If we don’t have successful businesses running, how will people get the products and services they need for their everyday life? How will people even earn a living if there are no businesses to hire people? How will our economy thrive that way? None of those things can happen if businesses can’t sustain themselves.

So, how do you maintain a successful business? The first step is people need to find out about the business, and that’s where marketing comes in. It doesn’t matter how great your product or service is if you don’t have customers to serve. You need people to know about your business to remain profitable and stay in business.

I work in marketing so I’m very cognizant of this question. What role does marketing play in creating the human experience of “I don’t have enough” even when basic needs such as food, shelter, and clothing are met?

Personally, I don’t think it’s “marketing” that causes people to feel they don’t have enough. Here’s what I mean by that…

If I see a commercial for Mercedes-Benz, but I already have a Toyota that works perfectly fine, I’m not going to start feeling bad about my car based on a commercial. The commercial brought their product to my awareness, but it doesn’t in itself cause me to feel dissatisfied with what I already have.

What I have seen cause dissatisfaction more than anything, is when people start comparing themselves to their peers. For example, scrolling through social media. I truly believe that the influence of people and the trap of comparison is what contributes to people feeling like they don’t have enough. I don’t believe marketing is the culprit.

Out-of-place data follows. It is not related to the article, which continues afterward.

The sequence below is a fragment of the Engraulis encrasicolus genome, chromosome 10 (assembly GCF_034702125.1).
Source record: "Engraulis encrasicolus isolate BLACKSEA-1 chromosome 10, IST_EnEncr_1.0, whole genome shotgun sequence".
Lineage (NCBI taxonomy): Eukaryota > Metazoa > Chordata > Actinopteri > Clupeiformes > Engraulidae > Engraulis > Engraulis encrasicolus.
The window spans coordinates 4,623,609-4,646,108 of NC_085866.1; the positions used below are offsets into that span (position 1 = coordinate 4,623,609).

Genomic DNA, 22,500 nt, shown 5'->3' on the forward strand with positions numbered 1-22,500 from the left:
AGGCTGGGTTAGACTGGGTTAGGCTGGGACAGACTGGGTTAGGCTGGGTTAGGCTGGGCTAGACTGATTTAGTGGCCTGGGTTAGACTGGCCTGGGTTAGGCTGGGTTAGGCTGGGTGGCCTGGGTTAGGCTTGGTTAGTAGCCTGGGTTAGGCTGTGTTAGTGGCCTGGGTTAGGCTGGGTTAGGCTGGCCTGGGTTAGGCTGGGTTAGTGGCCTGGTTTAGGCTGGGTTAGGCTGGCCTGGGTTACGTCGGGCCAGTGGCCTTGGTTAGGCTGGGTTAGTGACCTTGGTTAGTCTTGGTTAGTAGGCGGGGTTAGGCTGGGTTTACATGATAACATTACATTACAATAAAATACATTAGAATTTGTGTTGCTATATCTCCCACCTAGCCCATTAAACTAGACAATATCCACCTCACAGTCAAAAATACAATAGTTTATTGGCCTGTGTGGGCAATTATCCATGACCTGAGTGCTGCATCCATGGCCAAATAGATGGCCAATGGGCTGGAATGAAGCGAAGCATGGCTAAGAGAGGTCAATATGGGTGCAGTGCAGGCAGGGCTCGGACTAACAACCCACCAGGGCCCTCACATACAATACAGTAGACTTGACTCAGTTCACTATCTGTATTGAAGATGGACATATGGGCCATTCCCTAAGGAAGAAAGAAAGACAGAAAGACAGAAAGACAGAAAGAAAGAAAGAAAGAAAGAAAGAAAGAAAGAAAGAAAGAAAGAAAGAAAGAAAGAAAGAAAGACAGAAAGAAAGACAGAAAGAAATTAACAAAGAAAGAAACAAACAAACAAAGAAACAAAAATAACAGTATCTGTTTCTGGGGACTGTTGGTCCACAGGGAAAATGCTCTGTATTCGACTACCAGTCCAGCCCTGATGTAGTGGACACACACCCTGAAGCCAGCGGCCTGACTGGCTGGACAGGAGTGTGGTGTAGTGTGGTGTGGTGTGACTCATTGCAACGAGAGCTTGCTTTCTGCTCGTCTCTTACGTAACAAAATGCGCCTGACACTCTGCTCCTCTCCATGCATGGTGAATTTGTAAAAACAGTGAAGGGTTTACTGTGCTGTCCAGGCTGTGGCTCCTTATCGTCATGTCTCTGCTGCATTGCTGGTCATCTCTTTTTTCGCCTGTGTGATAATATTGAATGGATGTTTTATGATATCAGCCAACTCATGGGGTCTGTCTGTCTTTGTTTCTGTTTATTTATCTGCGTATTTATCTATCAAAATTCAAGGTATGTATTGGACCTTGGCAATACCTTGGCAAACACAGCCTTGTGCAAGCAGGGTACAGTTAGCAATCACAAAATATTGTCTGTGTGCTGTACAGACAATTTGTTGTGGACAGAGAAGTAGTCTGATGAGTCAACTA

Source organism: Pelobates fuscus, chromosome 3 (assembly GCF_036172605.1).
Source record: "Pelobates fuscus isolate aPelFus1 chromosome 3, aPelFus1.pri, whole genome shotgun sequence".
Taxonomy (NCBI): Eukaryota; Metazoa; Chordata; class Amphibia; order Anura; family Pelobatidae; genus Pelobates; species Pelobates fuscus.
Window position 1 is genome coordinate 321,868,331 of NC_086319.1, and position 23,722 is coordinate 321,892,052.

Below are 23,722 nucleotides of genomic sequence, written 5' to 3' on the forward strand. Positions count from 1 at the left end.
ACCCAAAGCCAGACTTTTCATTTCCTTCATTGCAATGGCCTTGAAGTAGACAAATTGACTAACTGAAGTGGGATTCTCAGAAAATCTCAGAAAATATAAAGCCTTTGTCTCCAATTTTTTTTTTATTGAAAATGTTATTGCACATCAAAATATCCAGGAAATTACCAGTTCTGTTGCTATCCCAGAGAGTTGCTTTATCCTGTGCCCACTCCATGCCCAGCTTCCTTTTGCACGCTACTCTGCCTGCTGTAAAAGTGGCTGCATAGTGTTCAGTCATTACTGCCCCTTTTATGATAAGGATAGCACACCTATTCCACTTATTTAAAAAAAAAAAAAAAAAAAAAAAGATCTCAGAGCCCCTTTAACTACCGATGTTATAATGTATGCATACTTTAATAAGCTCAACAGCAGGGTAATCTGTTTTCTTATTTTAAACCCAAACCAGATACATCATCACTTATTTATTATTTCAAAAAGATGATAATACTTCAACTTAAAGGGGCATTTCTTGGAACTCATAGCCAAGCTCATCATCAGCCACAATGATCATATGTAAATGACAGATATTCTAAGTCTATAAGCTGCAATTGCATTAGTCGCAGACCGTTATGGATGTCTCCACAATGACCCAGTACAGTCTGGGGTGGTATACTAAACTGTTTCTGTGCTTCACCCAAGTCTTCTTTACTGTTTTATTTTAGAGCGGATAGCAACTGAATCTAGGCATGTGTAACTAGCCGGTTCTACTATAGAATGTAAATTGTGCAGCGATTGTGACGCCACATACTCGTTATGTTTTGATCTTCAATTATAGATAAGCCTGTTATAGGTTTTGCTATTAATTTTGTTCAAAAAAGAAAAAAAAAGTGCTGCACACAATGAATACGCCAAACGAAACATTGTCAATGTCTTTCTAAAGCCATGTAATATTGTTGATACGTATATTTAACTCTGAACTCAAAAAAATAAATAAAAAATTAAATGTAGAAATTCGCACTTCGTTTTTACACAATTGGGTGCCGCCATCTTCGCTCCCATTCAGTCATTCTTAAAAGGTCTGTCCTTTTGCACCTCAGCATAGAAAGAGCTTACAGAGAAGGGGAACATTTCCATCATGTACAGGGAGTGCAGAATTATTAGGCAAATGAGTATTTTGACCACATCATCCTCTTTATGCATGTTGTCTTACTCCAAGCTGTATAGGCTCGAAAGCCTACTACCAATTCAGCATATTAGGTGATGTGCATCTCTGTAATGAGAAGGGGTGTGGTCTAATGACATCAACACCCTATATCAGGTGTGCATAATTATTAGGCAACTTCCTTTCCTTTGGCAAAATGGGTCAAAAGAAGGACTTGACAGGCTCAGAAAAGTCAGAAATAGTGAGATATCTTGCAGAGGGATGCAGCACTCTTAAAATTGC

What responsibility do marketers have when it comes to people feeling that they aren’t enough?

My perspective is a little different perhaps, but I don’t necessarily think that it’s a marketers job to do that. Our job as marketers is to sell a product and help a business be successful. I absolutely believe that we should practice integrity while doing that, and I think that’s where the important distinction comes into play.

Marketing will always be marketing. To suggest that we should try to make people feel like they don’t need our product or service is pretty self-defeating, however, I think we can definitely show integrity in our policies and the way that we interact with customers.

Many 21st-century marketing professionals in a capitalistic society will discuss solving human “pain points” as a way to sell products, services, and other wares successfully. In your opinion or experience, has aggravating pain points led to more pain?